To help out his sister, Scott moved to the small town of Montgomery, where there isn’t much to do and no one for him to date. Well, there’s one other openly gay man in town—Henry ‘Cole’ Porter, a widower who runs the school library, but after one drunken night together, Cole has kept his distance. Scott is used to that. He spends a lot of time working out, and from the slow way he talks and the frat house atmosphere at the fire station where he works, it’s easy to assume he’s stupid. Most people are happy to admire his body and assume that’s all he wants from them, and deep down, Scott is too afraid to try asking for more.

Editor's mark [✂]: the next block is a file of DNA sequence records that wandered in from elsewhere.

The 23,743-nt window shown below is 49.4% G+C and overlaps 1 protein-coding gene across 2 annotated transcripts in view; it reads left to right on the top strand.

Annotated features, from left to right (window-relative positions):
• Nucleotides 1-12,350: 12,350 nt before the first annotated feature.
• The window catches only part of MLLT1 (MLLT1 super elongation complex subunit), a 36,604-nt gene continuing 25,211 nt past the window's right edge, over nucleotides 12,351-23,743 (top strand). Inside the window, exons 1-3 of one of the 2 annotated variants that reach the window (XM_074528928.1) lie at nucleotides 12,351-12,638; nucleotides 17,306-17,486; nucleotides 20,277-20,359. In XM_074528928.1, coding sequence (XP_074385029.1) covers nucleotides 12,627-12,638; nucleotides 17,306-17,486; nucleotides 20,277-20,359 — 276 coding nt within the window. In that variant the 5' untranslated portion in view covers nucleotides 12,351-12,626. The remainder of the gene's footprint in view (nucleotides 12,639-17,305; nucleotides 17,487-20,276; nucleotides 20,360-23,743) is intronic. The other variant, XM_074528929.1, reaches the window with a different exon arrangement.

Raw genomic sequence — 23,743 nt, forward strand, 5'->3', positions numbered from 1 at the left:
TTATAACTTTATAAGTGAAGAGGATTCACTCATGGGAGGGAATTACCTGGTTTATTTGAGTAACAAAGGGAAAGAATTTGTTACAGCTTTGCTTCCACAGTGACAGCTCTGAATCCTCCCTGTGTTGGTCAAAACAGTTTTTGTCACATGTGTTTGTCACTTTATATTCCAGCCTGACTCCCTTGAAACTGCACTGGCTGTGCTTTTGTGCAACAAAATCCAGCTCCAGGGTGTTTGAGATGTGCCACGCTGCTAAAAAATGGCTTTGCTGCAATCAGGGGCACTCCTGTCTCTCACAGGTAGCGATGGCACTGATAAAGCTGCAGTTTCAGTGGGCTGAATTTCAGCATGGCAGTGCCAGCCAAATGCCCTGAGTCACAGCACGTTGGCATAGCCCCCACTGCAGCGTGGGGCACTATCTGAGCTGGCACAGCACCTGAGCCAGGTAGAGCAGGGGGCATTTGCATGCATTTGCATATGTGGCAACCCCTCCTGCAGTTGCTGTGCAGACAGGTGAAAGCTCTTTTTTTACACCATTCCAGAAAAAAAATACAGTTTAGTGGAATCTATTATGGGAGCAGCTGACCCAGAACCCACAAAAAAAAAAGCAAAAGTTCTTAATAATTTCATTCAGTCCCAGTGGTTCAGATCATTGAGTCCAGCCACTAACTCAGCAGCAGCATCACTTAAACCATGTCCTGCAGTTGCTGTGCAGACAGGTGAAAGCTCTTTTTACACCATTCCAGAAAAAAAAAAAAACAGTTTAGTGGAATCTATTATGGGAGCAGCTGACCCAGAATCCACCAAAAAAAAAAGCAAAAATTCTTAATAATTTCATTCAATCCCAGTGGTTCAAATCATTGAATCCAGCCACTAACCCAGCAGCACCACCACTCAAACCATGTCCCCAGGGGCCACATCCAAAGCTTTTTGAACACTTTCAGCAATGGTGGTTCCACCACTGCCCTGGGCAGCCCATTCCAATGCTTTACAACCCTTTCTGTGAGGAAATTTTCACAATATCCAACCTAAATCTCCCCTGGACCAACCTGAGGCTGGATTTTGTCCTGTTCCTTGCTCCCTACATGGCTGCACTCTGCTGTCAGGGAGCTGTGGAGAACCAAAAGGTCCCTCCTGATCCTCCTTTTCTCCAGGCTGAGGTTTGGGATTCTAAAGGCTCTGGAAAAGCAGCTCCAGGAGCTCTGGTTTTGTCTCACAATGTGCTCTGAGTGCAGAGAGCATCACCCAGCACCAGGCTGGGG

Which is why Scott has been secretly pining after Cole for months when some of the town’s nosier residents decide Cole has been single long enough. They have a plan to throw every professional gay man in a thirty-mile radius Cole’s way, whether he likes it or not. Their list of candidates doesn’t include Scott, and Scott’s insecurities prevent him from stepping forward—even when it seems as though Cole is asking him to.
Cole is everything Scott isn’t; highly educated, stylish, with refined tastes. He’s also stubborn and sarcastic, and not nearly as smart about the workings of his own heart as people might think. It might take a lot of the wrong men for him to realize the right one has been in front of him all along.